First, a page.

That’s the problem with being hip for one generation: you’re dated for the next. There are publications—Ms. and Playboy, for example—that defined their eras, but are now stuck with lists of aging subscribers. The average Reader reader is around forty. Its main print competitors, Time Out Chicago and RedEye, the Tribune’s free commuter tabloid, have younger staffs and younger readers. Not surprisingly, the Reader\’s recently cashiered reporters think it should have continued down its classic path. “Being young and hip was part of the definition of the Reader, and I think the feeling was the Reader had to be reinvented to stay that way, and change its character,” says Harold Henderson, one of the laid-off writers. “The problem is, you gotta be who you are. You can pretend to be forty years younger than you are, but you’re going to be who you are. It would have been nice, the strategy of trying to be what the Reader had been, and it might have failed, but it would have been an honorable failure.”
I quit the Reader in the summer of 2005. Officially, I left to research another book. Secretly, I believed the alternative weekly was an obsolete concept. The Internet had launched so many outlets, with so many agendas, that the Reader could no longer claim to be Chicago’s underground option to the Trib and the Sun-Times. Steve Rhodes, who publishes the local media blog Beachwood Reporter, thinks the Reader became complacent because it was still raking in ad profits through the early 2000s—before Craigslist looted its classifieds, driving profits into the red.
When the Reader’s founding owners sold to Creative Loafing, they acknowledged their vintage with this statement: “We’ve had a great ride. Now we’re happily handing the keys to a new generation.” Creative Loafing’s CEO, Ben Eason, thinks he can recapture the eighteen-to-thirty-five crowd while hanging on to Boomers who’ve grown into middle age with the Reader. The Web site—which only in 2005 began offering all Reader content, but in difficult-to-read PDF files—now features blogs on music, sports, food, and movies. The new restaurant section combines the old Reader and the new Reader perfectly: a recent column on soul food examined African American foodways while identifying South Side restaurants where readers would feel comfortable. And Eason has commissioned focus groups—a Reader first.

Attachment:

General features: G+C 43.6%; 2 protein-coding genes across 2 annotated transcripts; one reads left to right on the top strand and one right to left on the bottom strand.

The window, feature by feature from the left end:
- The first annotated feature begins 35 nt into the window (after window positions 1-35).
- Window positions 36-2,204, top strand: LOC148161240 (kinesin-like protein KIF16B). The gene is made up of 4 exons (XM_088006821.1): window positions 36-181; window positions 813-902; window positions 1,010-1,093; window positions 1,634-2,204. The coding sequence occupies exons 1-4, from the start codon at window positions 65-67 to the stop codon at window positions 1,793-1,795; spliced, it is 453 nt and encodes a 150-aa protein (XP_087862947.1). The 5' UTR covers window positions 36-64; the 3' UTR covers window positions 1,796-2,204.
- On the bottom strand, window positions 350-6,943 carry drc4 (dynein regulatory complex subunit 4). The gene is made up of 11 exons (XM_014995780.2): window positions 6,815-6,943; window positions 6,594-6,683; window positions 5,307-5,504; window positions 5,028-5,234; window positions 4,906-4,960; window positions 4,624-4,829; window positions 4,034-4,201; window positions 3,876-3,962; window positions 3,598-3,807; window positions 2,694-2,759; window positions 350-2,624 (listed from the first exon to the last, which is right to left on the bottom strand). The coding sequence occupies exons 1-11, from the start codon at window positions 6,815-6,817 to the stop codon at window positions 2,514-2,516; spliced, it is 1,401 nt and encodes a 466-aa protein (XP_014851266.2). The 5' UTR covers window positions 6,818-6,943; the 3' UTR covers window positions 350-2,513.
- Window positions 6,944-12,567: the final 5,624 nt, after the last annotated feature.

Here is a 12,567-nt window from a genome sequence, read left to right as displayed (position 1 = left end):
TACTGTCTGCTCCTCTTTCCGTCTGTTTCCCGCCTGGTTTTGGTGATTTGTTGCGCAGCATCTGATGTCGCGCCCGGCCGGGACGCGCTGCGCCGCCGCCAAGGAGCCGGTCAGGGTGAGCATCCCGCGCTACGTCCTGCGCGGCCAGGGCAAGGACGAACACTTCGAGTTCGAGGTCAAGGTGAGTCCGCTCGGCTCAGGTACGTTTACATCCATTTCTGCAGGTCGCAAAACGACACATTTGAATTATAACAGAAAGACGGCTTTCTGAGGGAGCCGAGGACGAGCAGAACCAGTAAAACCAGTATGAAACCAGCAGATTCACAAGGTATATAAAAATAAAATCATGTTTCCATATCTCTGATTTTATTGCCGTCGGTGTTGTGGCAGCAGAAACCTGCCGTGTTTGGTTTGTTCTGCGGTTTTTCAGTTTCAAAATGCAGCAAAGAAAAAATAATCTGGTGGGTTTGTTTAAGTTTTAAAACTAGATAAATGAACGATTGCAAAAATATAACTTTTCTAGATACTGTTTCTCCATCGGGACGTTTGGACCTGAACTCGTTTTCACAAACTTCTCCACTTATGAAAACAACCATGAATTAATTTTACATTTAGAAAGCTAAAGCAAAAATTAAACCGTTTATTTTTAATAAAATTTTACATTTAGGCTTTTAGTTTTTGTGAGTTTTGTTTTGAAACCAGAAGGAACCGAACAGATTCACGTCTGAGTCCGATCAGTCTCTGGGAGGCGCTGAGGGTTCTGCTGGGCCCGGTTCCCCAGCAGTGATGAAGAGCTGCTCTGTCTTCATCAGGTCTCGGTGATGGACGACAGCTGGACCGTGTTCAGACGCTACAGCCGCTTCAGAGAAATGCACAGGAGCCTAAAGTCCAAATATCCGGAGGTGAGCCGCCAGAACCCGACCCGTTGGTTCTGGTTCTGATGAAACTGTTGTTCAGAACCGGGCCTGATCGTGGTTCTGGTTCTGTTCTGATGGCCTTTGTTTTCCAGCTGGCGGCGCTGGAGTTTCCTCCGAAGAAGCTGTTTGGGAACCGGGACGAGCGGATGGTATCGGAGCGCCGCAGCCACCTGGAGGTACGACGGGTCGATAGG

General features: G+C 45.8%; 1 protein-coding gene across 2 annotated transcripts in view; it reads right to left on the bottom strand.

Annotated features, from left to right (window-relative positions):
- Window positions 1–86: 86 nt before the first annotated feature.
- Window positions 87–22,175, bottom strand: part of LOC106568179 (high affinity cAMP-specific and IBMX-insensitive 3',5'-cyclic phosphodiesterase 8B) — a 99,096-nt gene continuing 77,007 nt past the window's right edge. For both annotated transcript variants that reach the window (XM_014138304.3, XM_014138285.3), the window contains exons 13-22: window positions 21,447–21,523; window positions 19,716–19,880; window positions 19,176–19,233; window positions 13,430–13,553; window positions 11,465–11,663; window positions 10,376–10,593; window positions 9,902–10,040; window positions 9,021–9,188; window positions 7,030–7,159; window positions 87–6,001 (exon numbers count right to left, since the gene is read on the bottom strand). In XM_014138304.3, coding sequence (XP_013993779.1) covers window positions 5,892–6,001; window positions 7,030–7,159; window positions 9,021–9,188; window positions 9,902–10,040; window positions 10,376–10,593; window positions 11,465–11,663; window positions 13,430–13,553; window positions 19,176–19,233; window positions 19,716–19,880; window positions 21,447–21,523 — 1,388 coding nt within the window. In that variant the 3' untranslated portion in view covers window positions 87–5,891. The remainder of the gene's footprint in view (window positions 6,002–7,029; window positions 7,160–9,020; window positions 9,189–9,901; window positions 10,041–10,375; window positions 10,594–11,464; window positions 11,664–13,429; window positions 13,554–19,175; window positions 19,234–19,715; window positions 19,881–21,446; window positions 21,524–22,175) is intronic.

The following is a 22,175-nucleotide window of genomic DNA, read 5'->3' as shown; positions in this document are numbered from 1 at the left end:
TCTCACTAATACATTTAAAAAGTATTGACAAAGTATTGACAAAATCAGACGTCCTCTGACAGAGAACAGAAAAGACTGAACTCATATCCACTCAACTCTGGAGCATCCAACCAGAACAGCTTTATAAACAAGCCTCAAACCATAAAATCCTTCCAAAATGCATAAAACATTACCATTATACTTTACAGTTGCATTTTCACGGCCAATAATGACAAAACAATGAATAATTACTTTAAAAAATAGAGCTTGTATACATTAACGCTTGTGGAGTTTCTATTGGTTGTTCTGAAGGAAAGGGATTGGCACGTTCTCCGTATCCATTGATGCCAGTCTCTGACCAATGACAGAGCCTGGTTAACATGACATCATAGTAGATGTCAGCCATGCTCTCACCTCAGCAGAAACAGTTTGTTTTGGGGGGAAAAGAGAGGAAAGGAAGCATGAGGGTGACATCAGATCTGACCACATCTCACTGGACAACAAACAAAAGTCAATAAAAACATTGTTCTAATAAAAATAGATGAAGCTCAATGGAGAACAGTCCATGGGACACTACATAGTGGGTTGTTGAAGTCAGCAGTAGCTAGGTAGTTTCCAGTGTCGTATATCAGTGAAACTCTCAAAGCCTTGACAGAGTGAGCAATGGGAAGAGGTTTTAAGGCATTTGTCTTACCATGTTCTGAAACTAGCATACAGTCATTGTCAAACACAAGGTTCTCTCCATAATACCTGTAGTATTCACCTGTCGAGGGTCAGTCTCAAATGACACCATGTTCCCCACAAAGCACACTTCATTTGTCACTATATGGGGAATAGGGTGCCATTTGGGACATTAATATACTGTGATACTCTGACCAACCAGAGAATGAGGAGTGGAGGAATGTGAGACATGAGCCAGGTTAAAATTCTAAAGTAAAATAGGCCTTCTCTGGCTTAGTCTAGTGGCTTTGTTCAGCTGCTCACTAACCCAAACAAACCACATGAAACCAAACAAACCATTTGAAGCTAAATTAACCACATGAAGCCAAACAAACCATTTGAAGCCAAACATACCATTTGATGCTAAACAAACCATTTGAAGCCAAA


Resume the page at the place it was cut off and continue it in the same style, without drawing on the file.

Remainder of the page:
When Creative Loafing Atlanta did the same, he explains, “we found that it was a values game. You have to reach into the values of the sixties. A twenty-year-old today is still educated, serious, and community-minded.” The spirit of the alternative weekly is viable, he believes. But the tradition of spending months on a story is “economically unsustainable.” A small staff can still produce good journalism, Eason says. Creative Loafing Atlanta won an Association of Alternative Newsweeklies Award for an exposé on the Black Mafia Family, a drug ring/hip-hop label.
Alison True, the Reader’s editor since 1994, says that “long-form and investigative journalism aren’t necessarily the same thing, but we continue to publish both. For years, we’ve been mixing shorter cover stories with the long ones everyone remembers, but all you ever hear about are the super long ones. They’re the exception, not the rule.” Fair enough, but the paper fired its best investigative reporters, and at least one of them rebuffed True’s offer to continue as a freelancer.
The paper also pays less for features than it did a decade ago, which makes it harder to publish quality reporting. The Reader’s in-depth pieces made it different from every other paper in the city. If there’s no longer a place for them, will there still be a place for the Reader? The paper was engineered for a particular moment in Chicago’s, and journalism’s, history. Its challenge now is to transcend that without losing its identity or alienating readers who loved it for what it was. Alternative weeklies are expected to be eternally youthful. The Reader is finding that a tough act to pull off as it approaches forty. In High Fidelity, John Cusack eventually had to face the fact that he wasn’t one of the kids anymore.